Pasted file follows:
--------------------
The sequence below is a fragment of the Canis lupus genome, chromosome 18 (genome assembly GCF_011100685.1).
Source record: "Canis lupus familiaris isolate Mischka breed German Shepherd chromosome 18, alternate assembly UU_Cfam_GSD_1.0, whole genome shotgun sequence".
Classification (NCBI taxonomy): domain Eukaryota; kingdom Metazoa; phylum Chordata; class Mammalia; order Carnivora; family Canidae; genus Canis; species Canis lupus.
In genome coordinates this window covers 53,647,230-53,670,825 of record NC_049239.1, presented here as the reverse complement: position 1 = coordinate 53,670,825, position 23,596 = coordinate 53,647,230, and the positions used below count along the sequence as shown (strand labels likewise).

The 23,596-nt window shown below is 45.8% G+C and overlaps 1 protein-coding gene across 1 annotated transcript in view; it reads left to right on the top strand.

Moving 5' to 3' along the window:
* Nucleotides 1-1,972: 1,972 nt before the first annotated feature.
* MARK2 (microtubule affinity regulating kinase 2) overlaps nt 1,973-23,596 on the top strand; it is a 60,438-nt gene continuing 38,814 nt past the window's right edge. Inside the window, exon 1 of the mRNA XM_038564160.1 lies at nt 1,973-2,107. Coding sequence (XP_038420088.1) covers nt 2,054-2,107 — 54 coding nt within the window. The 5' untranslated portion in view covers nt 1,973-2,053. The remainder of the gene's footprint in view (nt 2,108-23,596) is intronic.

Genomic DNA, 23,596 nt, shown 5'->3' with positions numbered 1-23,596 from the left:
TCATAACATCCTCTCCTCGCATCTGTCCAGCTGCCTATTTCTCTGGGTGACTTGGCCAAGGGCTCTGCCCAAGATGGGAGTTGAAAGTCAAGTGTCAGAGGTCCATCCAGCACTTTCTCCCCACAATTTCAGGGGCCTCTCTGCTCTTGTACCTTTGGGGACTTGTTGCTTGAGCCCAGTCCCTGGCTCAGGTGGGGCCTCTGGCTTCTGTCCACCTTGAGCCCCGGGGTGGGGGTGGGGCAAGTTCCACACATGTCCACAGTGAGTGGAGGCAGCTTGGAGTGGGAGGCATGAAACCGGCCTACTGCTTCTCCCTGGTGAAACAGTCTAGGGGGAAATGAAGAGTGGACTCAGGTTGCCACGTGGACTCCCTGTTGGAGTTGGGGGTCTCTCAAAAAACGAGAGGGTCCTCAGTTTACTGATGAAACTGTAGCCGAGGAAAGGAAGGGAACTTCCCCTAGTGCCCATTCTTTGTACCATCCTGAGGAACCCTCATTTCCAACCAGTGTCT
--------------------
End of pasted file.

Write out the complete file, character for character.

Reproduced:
The sequence below is a fragment of the Canis lupus genome, chromosome 18 (genome assembly GCF_011100685.1).
Source record: "Canis lupus familiaris isolate Mischka breed German Shepherd chromosome 18, alternate assembly UU_Cfam_GSD_1.0, whole genome shotgun sequence".
Classification (NCBI taxonomy): domain Eukaryota; kingdom Metazoa; phylum Chordata; class Mammalia; order Carnivora; family Canidae; genus Canis; species Canis lupus.
In genome coordinates this window covers 53,647,230-53,670,825 of record NC_049239.1, presented here as the reverse complement: position 1 = coordinate 53,670,825, position 23,596 = coordinate 53,647,230, and the positions used below count along the sequence as shown (strand labels likewise).

The 23,596-nt window shown below is 45.8% G+C and overlaps 1 protein-coding gene across 1 annotated transcript in view; it reads left to right on the top strand.

Moving 5' to 3' along the window:
* Nucleotides 1-1,972: 1,972 nt before the first annotated feature.
* MARK2 (microtubule affinity regulating kinase 2) overlaps nt 1,973-23,596 on the top strand; it is a 60,438-nt gene continuing 38,814 nt past the window's right edge. Inside the window, exon 1 of the mRNA XM_038564160.1 lies at nt 1,973-2,107. Coding sequence (XP_038420088.1) covers nt 2,054-2,107 — 54 coding nt within the window. The 5' untranslated portion in view covers nt 1,973-2,053. The remainder of the gene's footprint in view (nt 2,108-23,596) is intronic.

Genomic DNA, 23,596 nt, shown 5'->3' with positions numbered 1-23,596 from the left:
TCATAACATCCTCTCCTCGCATCTGTCCAGCTGCCTATTTCTCTGGGTGACTTGGCCAAGGGCTCTGCCCAAGATGGGAGTTGAAAGTCAAGTGTCAGAGGTCCATCCAGCACTTTCTCCCCACAATTTCAGGGGCCTCTCTGCTCTTGTACCTTTGGGGACTTGTTGCTTGAGCCCAGTCCCTGGCTCAGGTGGGGCCTCTGGCTTCTGTCCACCTTGAGCCCCGGGGTGGGGGTGGGGCAAGTTCCACACATGTCCACAGTGAGTGGAGGCAGCTTGGAGTGGGAGGCATGAAACCGGCCTACTGCTTCTCCCTGGTGAAACAGTCTAGGGGGAAATGAAGAGTGGACTCAGGTTGCCACGTGGACTCCCTGTTGGAGTTGGGGGTCTCTCAAAAAACGAGAGGGTCCTCAGTTTACTGATGAAACTGTAGCCGAGGAAAGGAAGGGAACTTCCCCTAGTGCCCATTCTTTGTACCATCCTGAGGAACCCTCATTTCCAACCAGTGTCT